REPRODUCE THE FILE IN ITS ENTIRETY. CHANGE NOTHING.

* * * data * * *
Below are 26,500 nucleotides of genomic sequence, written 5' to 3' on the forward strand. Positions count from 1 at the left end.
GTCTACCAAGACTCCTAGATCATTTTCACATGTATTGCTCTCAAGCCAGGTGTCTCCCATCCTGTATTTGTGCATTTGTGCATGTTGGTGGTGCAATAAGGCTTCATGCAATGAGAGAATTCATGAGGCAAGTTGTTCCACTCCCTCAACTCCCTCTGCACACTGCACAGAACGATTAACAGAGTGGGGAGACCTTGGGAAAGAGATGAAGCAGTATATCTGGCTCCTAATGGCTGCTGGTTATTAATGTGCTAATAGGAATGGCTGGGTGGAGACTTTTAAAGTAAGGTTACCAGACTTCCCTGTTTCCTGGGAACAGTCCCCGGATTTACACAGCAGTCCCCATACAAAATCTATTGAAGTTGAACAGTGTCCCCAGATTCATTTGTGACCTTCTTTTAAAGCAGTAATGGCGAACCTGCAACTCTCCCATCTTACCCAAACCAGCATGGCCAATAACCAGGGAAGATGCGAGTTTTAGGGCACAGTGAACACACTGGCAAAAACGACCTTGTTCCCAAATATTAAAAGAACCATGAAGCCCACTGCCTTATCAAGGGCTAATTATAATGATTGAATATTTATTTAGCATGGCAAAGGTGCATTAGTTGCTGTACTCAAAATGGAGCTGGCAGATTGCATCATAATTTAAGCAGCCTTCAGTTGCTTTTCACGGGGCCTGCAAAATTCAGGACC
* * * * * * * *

Below are 26,500 nucleotides of genomic sequence, written 5' to 3' on the forward strand. Positions count from 1 at the left end.
GTCTACCAAGACTCCTAGATCATTTTCACATGTATTGCTCTCAAGCCAGGTGTCTCCCATCCTGTATTTGTGCATTTGTGCATGTTGGTGGTGCAATAAGGCTTCATGCAATGAGAGAATTCATGAGGCAAGTTGTTCCACTCCCTCAACTCCCTCTGCACACTGCACAGAACGATTAACAGAGTGGGGAGACCTTGGGAAAGAGATGAAGCAGTATATCTGGCTCCTAATGGCTGCTGGTTATTAATGTGCTAATAGGAATGGCTGGGTGGAGACTTTTAAAGTAAGGTTACCAGACTTCCCTGTTTCCTGGGAACAGTCCCCGGATTTACACAGCAGTCCCCATACAAAATCTATTGAAGTTGAACAGTGTCCCCAGATTCATTTGTGACCTTCTTTTAAAGCAGTAATGGCGAACCTGCAACTCTCCCATCTTACCCAAACCAGCATGGCCAATAACCAGGGAAGATGCGAGTTTTAGGGCACAGTGAACACACTGGCAAAAACGACCTTGTTCCCAAATATTAAAAGAACCATGAAGCCCACTGCCTTATCAAGGGCTAATTATAATGATTGAATATTTATTTAGCATGGCAAAGGTGCATTAGTTGCTGTACTCAAAATGGAGCTGGCAGATTGCATCATAATTTAAGCAGCCTTCAGTTGCTTTTCACGGGGCCTGCAAAATTCAGGACC